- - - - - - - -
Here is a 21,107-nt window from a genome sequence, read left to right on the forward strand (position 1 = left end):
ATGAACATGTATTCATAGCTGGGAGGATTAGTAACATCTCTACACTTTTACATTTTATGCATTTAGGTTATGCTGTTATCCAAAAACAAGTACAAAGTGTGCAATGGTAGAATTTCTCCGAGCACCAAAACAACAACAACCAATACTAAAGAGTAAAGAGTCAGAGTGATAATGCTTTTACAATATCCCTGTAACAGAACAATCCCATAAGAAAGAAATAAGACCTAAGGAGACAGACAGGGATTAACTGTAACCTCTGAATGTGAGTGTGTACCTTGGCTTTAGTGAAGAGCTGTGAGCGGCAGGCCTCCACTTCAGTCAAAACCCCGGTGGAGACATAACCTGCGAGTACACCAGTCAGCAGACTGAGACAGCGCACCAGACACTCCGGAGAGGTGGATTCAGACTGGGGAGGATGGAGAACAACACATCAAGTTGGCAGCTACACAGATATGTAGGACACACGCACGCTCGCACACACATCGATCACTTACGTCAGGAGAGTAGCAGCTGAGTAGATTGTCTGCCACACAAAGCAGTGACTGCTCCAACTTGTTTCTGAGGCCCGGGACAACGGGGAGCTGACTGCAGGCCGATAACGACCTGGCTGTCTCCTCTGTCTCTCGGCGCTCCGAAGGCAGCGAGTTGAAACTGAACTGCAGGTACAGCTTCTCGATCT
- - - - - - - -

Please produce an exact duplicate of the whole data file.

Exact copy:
Here is a 21,107-nt window from a genome sequence, read left to right on the forward strand (position 1 = left end):
ATGAACATGTATTCATAGCTGGGAGGATTAGTAACATCTCTACACTTTTACATTTTATGCATTTAGGTTATGCTGTTATCCAAAAACAAGTACAAAGTGTGCAATGGTAGAATTTCTCCGAGCACCAAAACAACAACAACCAATACTAAAGAGTAAAGAGTCAGAGTGATAATGCTTTTACAATATCCCTGTAACAGAACAATCCCATAAGAAAGAAATAAGACCTAAGGAGACAGACAGGGATTAACTGTAACCTCTGAATGTGAGTGTGTACCTTGGCTTTAGTGAAGAGCTGTGAGCGGCAGGCCTCCACTTCAGTCAAAACCCCGGTGGAGACATAACCTGCGAGTACACCAGTCAGCAGACTGAGACAGCGCACCAGACACTCCGGAGAGGTGGATTCAGACTGGGGAGGATGGAGAACAACACATCAAGTTGGCAGCTACACAGATATGTAGGACACACGCACGCTCGCACACACATCGATCACTTACGTCAGGAGAGTAGCAGCTGAGTAGATTGTCTGCCACACAAAGCAGTGACTGCTCCAACTTGTTTCTGAGGCCCGGGACAACGGGGAGCTGACTGCAGGCCGATAACGACCTGGCTGTCTCCTCTGTCTCTCGGCGCTCCGAAGGCAGCGAGTTGAAACTGAACTGCAGGTACAGCTTCTCGATCT